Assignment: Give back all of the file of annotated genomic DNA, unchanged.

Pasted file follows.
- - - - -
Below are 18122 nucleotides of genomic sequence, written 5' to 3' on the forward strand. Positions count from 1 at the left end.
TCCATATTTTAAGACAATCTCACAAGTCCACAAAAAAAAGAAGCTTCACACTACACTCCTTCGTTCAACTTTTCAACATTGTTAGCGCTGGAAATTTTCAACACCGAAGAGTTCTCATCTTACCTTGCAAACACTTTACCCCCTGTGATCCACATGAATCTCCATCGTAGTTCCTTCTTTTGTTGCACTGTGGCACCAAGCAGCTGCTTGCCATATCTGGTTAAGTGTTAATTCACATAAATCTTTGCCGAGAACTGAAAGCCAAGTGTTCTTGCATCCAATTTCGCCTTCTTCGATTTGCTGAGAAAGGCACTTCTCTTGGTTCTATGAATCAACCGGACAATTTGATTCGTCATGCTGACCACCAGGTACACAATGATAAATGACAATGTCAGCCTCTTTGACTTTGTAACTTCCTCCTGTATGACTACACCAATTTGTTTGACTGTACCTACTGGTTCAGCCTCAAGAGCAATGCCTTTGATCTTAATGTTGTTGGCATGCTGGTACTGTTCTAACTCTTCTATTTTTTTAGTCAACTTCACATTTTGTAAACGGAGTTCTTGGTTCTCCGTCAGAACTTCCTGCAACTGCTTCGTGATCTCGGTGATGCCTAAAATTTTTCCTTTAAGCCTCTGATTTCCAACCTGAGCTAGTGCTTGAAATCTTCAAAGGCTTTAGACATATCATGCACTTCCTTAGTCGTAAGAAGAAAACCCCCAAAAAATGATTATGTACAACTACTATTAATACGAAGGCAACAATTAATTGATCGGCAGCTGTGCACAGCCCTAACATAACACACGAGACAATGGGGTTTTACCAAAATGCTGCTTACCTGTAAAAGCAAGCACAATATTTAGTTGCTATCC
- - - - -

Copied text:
Below are 18122 nucleotides of genomic sequence, written 5' to 3' on the forward strand. Positions count from 1 at the left end.
TCCATATTTTAAGACAATCTCACAAGTCCACAAAAAAAAGAAGCTTCACACTACACTCCTTCGTTCAACTTTTCAACATTGTTAGCGCTGGAAATTTTCAACACCGAAGAGTTCTCATCTTACCTTGCAAACACTTTACCCCCTGTGATCCACATGAATCTCCATCGTAGTTCCTTCTTTTGTTGCACTGTGGCACCAAGCAGCTGCTTGCCATATCTGGTTAAGTGTTAATTCACATAAATCTTTGCCGAGAACTGAAAGCCAAGTGTTCTTGCATCCAATTTCGCCTTCTTCGATTTGCTGAGAAAGGCACTTCTCTTGGTTCTATGAATCAACCGGACAATTTGATTCGTCATGCTGACCACCAGGTACACAATGATAAATGACAATGTCAGCCTCTTTGACTTTGTAACTTCCTCCTGTATGACTACACCAATTTGTTTGACTGTACCTACTGGTTCAGCCTCAAGAGCAATGCCTTTGATCTTAATGTTGTTGGCATGCTGGTACTGTTCTAACTCTTCTATTTTTTTAGTCAACTTCACATTTTGTAAACGGAGTTCTTGGTTCTCCGTCAGAACTTCCTGCAACTGCTTCGTGATCTCGGTGATGCCTAAAATTTTTCCTTTAAGCCTCTGATTTCCAACCTGAGCTAGTGCTTGAAATCTTCAAAGGCTTTAGACATATCATGCACTTCCTTAGTCGTAAGAAGAAAACCCCCAAAAAATGATTATGTACAACTACTATTAATACGAAGGCAACAATTAATTGATCGGCAGCTGTGCACAGCCCTAACATAACACACGAGACAATGGGGTTTTACCAAAATGCTGCTTACCTGTAAAAGCAAGCACAATATTTAGTTGCTATCC